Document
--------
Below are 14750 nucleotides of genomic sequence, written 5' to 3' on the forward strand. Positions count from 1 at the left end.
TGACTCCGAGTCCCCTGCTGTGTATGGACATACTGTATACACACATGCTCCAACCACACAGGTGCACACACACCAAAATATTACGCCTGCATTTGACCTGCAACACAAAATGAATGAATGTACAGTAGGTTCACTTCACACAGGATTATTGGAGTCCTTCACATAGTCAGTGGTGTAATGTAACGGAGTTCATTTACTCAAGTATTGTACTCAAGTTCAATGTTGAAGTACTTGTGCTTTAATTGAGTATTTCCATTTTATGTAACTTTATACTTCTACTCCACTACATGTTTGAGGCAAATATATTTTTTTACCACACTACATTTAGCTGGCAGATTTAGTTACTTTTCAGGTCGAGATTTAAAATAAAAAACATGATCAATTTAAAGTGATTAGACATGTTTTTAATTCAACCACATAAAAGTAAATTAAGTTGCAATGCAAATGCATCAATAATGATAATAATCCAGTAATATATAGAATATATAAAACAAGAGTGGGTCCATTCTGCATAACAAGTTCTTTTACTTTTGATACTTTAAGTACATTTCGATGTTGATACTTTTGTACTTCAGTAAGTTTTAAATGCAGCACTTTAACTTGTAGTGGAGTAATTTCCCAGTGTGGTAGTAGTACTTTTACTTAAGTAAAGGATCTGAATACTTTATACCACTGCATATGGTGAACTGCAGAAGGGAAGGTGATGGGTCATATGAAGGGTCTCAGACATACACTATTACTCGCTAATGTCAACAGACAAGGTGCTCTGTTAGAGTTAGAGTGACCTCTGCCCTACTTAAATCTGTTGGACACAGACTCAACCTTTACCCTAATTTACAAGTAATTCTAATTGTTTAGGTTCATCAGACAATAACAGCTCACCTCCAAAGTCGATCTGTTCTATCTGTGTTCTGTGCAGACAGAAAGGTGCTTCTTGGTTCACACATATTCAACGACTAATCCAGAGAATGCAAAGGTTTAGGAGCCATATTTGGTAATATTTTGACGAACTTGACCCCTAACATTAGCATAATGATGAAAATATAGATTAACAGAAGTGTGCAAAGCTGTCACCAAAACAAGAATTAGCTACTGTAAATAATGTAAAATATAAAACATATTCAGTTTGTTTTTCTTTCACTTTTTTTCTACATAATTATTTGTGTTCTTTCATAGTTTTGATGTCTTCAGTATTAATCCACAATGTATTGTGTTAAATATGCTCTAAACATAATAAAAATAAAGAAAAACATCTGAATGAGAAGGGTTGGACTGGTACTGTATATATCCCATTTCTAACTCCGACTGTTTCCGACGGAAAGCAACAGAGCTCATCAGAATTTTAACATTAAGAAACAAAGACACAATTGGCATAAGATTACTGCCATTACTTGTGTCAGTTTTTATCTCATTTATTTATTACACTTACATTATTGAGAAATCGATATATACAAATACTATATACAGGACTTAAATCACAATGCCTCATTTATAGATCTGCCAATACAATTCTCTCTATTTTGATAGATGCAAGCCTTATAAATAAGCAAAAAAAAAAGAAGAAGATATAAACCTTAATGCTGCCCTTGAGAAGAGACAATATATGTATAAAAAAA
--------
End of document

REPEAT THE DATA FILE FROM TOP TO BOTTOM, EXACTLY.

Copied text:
Below are 14750 nucleotides of genomic sequence, written 5' to 3' on the forward strand. Positions count from 1 at the left end.
TGACTCCGAGTCCCCTGCTGTGTATGGACATACTGTATACACACATGCTCCAACCACACAGGTGCACACACACCAAAATATTACGCCTGCATTTGACCTGCAACACAAAATGAATGAATGTACAGTAGGTTCACTTCACACAGGATTATTGGAGTCCTTCACATAGTCAGTGGTGTAATGTAACGGAGTTCATTTACTCAAGTATTGTACTCAAGTTCAATGTTGAAGTACTTGTGCTTTAATTGAGTATTTCCATTTTATGTAACTTTATACTTCTACTCCACTACATGTTTGAGGCAAATATATTTTTTTACCACACTACATTTAGCTGGCAGATTTAGTTACTTTTCAGGTCGAGATTTAAAATAAAAAACATGATCAATTTAAAGTGATTAGACATGTTTTTAATTCAACCACATAAAAGTAAATTAAGTTGCAATGCAAATGCATCAATAATGATAATAATCCAGTAATATATAGAATATATAAAACAAGAGTGGGTCCATTCTGCATAACAAGTTCTTTTACTTTTGATACTTTAAGTACATTTCGATGTTGATACTTTTGTACTTCAGTAAGTTTTAAATGCAGCACTTTAACTTGTAGTGGAGTAATTTCCCAGTGTGGTAGTAGTACTTTTACTTAAGTAAAGGATCTGAATACTTTATACCACTGCATATGGTGAACTGCAGAAGGGAAGGTGATGGGTCATATGAAGGGTCTCAGACATACACTATTACTCGCTAATGTCAACAGACAAGGTGCTCTGTTAGAGTTAGAGTGACCTCTGCCCTACTTAAATCTGTTGGACACAGACTCAACCTTTACCCTAATTTACAAGTAATTCTAATTGTTTAGGTTCATCAGACAATAACAGCTCACCTCCAAAGTCGATCTGTTCTATCTGTGTTCTGTGCAGACAGAAAGGTGCTTCTTGGTTCACACATATTCAACGACTAATCCAGAGAATGCAAAGGTTTAGGAGCCATATTTGGTAATATTTTGACGAACTTGACCCCTAACATTAGCATAATGATGAAAATATAGATTAACAGAAGTGTGCAAAGCTGTCACCAAAACAAGAATTAGCTACTGTAAATAATGTAAAATATAAAACATATTCAGTTTGTTTTTCTTTCACTTTTTTTCTACATAATTATTTGTGTTCTTTCATAGTTTTGATGTCTTCAGTATTAATCCACAATGTATTGTGTTAAATATGCTCTAAACATAATAAAAATAAAGAAAAACATCTGAATGAGAAGGGTTGGACTGGTACTGTATATATCCCATTTCTAACTCCGACTGTTTCCGACGGAAAGCAACAGAGCTCATCAGAATTTTAACATTAAGAAACAAAGACACAATTGGCATAAGATTACTGCCATTACTTGTGTCAGTTTTTATCTCATTTATTTATTACACTTACATTATTGAGAAATCGATATATACAAATACTATATACAGGACTTAAATCACAATGCCTCATTTATAGATCTGCCAATACAATTCTCTCTATTTTGATAGATGCAAGCCTTATAAATAAGCAAAAAAAAAAGAAGAAGATATAAACCTTAATGCTGCCCTTGAGAAGAGACAATATATGTATAAAAAAA